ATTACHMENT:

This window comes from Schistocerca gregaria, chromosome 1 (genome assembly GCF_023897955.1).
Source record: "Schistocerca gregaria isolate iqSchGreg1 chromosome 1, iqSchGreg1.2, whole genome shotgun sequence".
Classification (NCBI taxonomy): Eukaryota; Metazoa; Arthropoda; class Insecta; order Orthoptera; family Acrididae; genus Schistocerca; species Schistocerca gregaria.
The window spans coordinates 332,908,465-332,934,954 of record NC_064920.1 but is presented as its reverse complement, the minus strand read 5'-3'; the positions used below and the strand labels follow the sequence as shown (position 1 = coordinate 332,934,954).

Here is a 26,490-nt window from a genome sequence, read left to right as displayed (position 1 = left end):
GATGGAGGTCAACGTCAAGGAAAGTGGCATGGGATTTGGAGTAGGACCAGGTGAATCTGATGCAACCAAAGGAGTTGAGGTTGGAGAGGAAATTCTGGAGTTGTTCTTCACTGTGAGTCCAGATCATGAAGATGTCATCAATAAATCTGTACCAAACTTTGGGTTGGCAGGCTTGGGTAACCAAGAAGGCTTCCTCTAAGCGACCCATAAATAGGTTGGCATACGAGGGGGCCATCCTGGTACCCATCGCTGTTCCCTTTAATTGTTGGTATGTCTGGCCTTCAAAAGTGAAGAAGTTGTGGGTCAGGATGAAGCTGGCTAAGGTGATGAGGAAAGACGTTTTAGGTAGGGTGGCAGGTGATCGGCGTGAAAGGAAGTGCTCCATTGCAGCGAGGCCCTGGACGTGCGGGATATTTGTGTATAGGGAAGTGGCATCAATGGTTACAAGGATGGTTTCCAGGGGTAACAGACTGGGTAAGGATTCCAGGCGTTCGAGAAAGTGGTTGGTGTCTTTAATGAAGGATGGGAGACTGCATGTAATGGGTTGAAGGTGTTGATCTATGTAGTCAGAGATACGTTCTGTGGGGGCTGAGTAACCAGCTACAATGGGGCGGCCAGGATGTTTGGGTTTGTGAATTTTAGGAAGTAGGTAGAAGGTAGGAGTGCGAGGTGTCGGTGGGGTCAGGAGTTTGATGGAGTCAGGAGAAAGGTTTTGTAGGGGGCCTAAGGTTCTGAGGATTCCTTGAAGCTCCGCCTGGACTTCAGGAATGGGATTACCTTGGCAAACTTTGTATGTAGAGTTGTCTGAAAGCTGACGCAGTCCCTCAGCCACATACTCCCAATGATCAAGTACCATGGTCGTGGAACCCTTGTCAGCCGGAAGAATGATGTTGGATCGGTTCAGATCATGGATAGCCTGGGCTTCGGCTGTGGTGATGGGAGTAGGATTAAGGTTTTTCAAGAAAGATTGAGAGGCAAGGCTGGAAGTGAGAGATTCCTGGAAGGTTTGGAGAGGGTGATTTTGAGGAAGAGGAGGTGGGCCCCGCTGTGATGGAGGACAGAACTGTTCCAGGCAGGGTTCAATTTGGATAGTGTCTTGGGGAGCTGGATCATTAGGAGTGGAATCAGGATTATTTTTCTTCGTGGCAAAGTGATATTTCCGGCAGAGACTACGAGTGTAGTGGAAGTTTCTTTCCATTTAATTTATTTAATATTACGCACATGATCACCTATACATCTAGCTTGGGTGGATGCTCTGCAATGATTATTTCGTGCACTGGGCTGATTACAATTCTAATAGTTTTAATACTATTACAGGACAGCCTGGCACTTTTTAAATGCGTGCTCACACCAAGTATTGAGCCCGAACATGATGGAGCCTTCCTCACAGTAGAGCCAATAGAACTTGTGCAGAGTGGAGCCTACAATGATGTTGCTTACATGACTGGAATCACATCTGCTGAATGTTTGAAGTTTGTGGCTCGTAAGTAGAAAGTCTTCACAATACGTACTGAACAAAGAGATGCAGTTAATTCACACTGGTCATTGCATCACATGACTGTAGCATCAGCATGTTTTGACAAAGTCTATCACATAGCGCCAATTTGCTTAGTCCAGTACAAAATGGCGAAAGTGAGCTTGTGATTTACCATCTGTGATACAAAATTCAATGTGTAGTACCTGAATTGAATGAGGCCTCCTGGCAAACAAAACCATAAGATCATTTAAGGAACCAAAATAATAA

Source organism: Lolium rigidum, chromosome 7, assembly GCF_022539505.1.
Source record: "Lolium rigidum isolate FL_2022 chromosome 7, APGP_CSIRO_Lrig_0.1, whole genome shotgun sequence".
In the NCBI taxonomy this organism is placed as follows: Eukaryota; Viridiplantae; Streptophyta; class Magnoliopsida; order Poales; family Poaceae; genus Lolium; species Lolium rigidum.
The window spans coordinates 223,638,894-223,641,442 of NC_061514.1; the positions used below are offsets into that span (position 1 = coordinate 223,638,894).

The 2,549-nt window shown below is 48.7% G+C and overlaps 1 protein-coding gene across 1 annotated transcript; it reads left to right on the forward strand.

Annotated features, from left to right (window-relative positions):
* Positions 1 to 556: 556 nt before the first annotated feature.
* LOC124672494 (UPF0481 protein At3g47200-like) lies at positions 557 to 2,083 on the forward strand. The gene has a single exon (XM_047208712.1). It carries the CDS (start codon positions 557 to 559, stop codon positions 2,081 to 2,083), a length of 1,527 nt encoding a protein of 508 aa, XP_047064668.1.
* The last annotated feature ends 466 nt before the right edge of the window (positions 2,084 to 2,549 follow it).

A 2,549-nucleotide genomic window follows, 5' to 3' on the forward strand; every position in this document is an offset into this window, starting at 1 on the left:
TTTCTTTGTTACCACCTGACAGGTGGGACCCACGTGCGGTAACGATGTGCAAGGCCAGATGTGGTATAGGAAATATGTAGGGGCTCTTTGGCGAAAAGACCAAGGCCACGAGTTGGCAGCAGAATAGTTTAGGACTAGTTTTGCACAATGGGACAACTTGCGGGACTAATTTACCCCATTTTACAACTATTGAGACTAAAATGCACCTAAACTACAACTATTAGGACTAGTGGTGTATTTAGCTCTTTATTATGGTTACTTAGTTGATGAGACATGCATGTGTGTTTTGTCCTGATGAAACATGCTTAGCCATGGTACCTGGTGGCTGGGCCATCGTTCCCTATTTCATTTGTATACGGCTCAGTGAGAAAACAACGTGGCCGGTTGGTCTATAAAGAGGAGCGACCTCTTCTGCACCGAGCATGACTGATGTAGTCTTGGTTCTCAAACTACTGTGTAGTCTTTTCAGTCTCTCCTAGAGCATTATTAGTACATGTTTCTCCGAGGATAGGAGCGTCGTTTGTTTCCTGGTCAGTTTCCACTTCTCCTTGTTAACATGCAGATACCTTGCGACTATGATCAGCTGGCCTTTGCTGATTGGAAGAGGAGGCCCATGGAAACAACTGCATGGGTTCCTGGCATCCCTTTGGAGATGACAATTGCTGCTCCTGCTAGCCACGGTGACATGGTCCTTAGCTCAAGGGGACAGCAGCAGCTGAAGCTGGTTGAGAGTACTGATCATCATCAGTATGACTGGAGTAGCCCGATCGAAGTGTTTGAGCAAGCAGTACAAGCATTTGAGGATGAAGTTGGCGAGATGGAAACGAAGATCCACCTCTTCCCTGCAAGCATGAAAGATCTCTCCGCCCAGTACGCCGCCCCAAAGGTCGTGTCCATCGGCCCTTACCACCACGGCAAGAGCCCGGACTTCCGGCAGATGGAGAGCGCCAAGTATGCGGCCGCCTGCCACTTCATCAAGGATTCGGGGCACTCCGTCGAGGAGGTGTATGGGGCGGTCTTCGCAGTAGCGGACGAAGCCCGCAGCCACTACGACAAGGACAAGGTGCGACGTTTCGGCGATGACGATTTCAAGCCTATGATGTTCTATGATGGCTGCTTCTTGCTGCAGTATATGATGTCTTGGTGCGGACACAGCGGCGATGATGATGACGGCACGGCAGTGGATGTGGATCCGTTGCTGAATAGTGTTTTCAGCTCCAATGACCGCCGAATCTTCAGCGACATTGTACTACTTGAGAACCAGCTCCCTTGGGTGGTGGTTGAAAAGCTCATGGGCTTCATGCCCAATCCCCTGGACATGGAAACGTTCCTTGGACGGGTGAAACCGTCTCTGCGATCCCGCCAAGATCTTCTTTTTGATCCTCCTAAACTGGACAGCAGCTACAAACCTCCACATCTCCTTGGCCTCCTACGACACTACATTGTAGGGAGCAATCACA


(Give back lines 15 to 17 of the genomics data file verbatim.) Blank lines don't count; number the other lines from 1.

* The last annotated feature ends 466 nt before the right edge of the window (positions 2,084 to 2,549 follow it).

A 2,549-nucleotide genomic window follows, 5' to 3' on the forward strand; every position in this document is an offset into this window, starting at 1 on the left:
TTTCTTTGTTACCACCTGACAGGTGGGACCCACGTGCGGTAACGATGTGCAAGGCCAGATGTGGTATAGGAAATATGTAGGGGCTCTTTGGCGAAAAGACCAAGGCCACGAGTTGGCAGCAGAATAGTTTAGGACTAGTTTTGCACAATGGGACAACTTGCGGGACTAATTTACCCCATTTTACAACTATTGAGACTAAAATGCACCTAAACTACAACTATTAGGACTAGTGGTGTATTTAGCTCTTTATTATGGTTACTTAGTTGATGAGACATGCATGTGTGTTTTGTCCTGATGAAACATGCTTAGCCATGGTACCTGGTGGCTGGGCCATCGTTCCCTATTTCATTTGTATACGGCTCAGTGAGAAAACAACGTGGCCGGTTGGTCTATAAAGAGGAGCGACCTCTTCTGCACCGAGCATGACTGATGTAGTCTTGGTTCTCAAACTACTGTGTAGTCTTTTCAGTCTCTCCTAGAGCATTATTAGTACATGTTTCTCCGAGGATAGGAGCGTCGTTTGTTTCCTGGTCAGTTTCCACTTCTCCTTGTTAACATGCAGATACCTTGCGACTATGATCAGCTGGCCTTTGCTGATTGGAAGAGGAGGCCCATGGAAACAACTGCATGGGTTCCTGGCATCCCTTTGGAGATGACAATTGCTGCTCCTGCTAGCCACGGTGACATGGTCCTTAGCTCAAGGGGACAGCAGCAGCTGAAGCTGGTTGAGAGTACTGATCATCATCAGTATGACTGGAGTAGCCCGATCGAAGTGTTTGAGCAAGCAGTACAAGCATTTGAGGATGAAGTTGGCGAGATGGAAACGAAGATCCACCTCTTCCCTGCAAGCATGAAAGATCTCTCCGCCCAGTACGCCGCCCCAAAGGTCGTGTCCATCGGCCCTTACCACCACGGCAAGAGCCCGGACTTCCGGCAGATGGAGAGCGCCAAGTATGCGGCCGCCTGCCACTTCATCAAGGATTCGGGGCACTCCGTCGAGGAGGTGTATGGGGCGGTCTTCGCAGTAGCGGACGAAGCCCGCAGCCACTACGACAAGGACAAGGTGCGACGTTTCGGCGATGACGATTTCAAGCCTATGATGTTCTATGATGGCTGCTTCTTGCTGCAGTATATGATGTCTTGGTGCGGACACAGCGGCGATGATGATGACGGCACGGCAGTGGATGTGGATCCGTTGCTGAATAGTGTTTTCAGCTCCAATGACCGCCGAATCTTCAGCGACATTGTACTACTTGAGAACCAGCTCCCTTGGGTGGTGGTTGAAAAGCTCATGGGCTTCATGCCCAATCCCCTGGACATGGAAACGTTCCTTGGACGGGTGAAACCGTCTCTGCGATCCCGCCAAGATCTTCTTTTTGATCCTCCTAAACTGGACAGCAGCTACAAACCTCCACATCTCCTTGGCCTCCTACGACACTACATTGTAGGGAGCAATCACA